I snickered as best as I was able. “The hovering system is what allows the boat to maintain a tight depth tolerance while stationary.” I didn’t want to bother explaining fluid flow mechanics and how the fairwater planes acted like the aquatic version of airplane wings to maintain depth while the vessel was moving. Neither did I want to explain why the ship had to be stationary and at a very precise depth in order to launch the missiles. All of this was perfectly self-explanatory, and had little to do with the moral questions at hand. “From my battlestations plot, the little console the skipper would insert his key into to end the world was roughly a roundhouse kick away. I probably could not have exactly stopped a launch, but I could have delayed one as long as it took to find a pair of pliers.” I smiled weakly. “I fancied that such a tiny rebellion should the worst come to pass might be my lone act of redemption. Multiply the tens of millions of lives by two minutes or so to figure out how many centuries of human life I could preserve with one sweep of the leg.”

“Wouldn’t they execute you for that? It sounds like treason.”

“Totally worth it.” I have to admit that I never did try to figure out what the criminal charges might be for something like that. “But at the time, I think I was a bit unreflective about the whole thing.”

“How so?”

“I was twenty years old when I got my first at-sea assignment. To me, the sweep of history, the role of the men and women who had shaped it, and the institutions that governed it were a collection of alien artifacts. I took it all for granted.”

“That makes sense. The world is as it is. Aren’t you obliged to grant that the world exists as-is?”

My legs had gone weak. I gripped the closest rail as tightly as I could. “It’s worse than that. I enlisted at seventeen. At that age, I still bought the Truman propaganda.”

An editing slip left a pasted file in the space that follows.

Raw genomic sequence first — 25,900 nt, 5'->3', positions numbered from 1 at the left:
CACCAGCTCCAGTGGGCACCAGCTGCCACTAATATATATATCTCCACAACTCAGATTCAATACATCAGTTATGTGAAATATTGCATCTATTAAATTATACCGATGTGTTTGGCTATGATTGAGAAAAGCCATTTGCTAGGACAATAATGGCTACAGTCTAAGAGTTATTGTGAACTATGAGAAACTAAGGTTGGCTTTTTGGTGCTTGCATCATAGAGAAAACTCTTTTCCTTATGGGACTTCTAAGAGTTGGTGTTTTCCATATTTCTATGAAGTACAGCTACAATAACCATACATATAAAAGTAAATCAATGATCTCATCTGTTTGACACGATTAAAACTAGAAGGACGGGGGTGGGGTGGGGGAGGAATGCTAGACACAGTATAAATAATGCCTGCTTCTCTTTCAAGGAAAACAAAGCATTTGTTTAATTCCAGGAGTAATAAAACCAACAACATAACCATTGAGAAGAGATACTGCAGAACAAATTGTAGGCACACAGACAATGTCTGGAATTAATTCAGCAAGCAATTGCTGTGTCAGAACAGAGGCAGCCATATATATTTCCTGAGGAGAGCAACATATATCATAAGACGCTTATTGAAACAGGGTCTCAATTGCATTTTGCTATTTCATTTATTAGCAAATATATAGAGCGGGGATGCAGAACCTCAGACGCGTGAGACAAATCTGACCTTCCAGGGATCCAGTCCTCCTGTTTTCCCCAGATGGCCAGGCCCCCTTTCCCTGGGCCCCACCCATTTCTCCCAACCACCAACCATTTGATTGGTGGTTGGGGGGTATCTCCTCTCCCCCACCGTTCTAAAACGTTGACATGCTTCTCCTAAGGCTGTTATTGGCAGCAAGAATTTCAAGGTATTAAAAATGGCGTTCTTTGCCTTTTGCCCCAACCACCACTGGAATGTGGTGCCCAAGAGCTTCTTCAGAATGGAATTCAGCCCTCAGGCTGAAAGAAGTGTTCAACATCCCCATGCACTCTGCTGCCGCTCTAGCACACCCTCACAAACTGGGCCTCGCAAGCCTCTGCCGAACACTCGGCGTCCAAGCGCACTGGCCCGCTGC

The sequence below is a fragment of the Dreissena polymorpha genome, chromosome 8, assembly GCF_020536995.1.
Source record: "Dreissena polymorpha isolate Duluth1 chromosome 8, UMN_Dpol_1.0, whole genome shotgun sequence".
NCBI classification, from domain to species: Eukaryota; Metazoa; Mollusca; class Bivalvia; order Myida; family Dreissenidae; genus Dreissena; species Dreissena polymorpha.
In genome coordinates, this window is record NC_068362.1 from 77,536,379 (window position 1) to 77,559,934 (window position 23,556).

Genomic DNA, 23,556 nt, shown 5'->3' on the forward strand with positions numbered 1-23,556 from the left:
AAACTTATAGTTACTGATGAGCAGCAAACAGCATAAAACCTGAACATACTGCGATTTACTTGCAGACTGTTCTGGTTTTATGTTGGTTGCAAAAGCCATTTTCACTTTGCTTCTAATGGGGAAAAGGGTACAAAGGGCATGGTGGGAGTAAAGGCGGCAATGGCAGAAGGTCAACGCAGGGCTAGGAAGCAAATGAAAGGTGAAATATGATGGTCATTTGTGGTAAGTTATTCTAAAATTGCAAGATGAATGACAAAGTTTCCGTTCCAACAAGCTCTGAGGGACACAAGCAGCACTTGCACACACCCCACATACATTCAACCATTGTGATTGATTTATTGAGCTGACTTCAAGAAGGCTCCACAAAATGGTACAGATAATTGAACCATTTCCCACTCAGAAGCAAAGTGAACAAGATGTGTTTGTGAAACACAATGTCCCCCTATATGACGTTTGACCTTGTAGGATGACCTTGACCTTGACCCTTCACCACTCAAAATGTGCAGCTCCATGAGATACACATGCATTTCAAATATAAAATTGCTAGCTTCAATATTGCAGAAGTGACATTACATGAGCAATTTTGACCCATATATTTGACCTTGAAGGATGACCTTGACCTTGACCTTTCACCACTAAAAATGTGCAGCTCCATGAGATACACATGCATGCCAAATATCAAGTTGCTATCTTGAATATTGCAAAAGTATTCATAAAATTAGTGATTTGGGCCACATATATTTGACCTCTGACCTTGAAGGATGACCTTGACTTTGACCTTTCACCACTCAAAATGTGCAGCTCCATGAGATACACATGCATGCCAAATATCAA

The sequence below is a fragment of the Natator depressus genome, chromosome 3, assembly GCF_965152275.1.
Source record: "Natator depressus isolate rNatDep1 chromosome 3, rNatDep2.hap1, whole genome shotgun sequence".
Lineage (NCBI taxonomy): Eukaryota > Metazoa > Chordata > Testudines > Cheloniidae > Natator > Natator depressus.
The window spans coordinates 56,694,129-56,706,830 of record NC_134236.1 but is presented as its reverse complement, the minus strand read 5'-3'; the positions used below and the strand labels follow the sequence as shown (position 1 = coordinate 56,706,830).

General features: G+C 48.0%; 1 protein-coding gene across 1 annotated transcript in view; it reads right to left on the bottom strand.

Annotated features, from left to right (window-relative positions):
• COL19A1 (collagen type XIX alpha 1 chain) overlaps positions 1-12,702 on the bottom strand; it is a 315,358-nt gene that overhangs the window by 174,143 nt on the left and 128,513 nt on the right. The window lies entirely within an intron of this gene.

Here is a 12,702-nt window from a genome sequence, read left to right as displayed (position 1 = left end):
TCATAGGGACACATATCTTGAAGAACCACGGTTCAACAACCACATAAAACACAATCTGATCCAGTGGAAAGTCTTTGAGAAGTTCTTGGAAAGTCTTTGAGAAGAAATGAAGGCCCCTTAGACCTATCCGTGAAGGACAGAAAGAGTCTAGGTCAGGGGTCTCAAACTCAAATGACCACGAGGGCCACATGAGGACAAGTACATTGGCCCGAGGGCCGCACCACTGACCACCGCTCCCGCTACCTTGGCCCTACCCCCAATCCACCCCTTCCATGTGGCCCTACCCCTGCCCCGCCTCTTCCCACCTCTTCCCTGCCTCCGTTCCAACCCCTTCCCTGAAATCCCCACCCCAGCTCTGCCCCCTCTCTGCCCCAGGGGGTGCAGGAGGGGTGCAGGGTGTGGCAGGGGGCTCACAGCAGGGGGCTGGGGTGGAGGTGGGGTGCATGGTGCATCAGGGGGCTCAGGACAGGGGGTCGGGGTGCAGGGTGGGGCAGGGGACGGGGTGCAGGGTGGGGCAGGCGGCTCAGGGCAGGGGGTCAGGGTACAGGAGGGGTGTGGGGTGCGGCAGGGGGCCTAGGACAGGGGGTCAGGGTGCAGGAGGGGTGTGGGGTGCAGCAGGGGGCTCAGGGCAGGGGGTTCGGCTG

“Propaganda?”

“After the Enola Gay run, that smarmy goiter had the nerve to parrot a wholly fabricated estimate of Allied casualties for a beach assault. James Byrnes pulled that 500,000 number out of his butt. He was the one who bullied 20th century America’s second most callow president into incinerating all those civilians.”

“I didn’t know that.”

“It wasn’t usually taught in schools.” I winced as another wave of dizziness overtook me. “My point is, I thought that the doctrine of mutually assured destruction was pretty good, conditional heavily upon the existence of nuclear weapons and the demonstrated willingness of at least one national sovereign to deploy them in wartime.”

“So as long as they exist, make sure no one wants to use them?”

“I was eight years old when War Games hit the theaters. It was formative.” I paused a moment. “Dr. Strangelove, too.”

“So something changed?”

“Yeah. Something changed. I remember learning about the Cuban Missile Crisis and the 1983 incident at Serpukhov-15. But I never realized just how close those calls were.”

“I know about the Cuban Missile Crisis. What’s the other one?”

“A Soviet monitoring station gave a false positive. It said the US launched 5 nukes out of Montana. The station commander figured it was a problem with the equipment, and reported it as an error. He was right, and we all got to live another quarter century in relative peace.”

“That was lucky.”

“Cuba was too. Kennedy was a drug-addled megalomaniac. He was supremely unfit to be commander-in-chief. But hey, in America, any asshole can be elected to the highest office in the land. The parties helped filter out the worst of the rubbish, but you know the problem with filters, don’t you Dave?”

“They clog, Sam.”

“They clog. They clogged with that Massachusetts goon, they got bypassed with that Ford bumpkin, and they just sort of gave up a bit there towards the end. Unserious people with no real appreciation for the horror of war got too close to the sun. And we ended up paying for it.”

“Yeah, but we chose them. So isn’t it our fault?”

“We merely chose the form of our demise. We chose the color of its neckerchief. The button wanted to be pushed from the moment it was created. The button doesn’t care what finger does the pushing. It’s our own vanity, our own urge to pretend we’re in charge of ourselves that insists it matters who does the pushing.”

“That’s awfully fatalistic for someone who walked from Florida to Alaska to find his old lady.”

I again peeked belowdecks. I again heard nothing, saw only darkness. “The fate of men is not the fate of nations. Surely you agree.”

“I do, Sam. And Sam?”

“Yes, Dave?”

“Don’t call me Shirley.”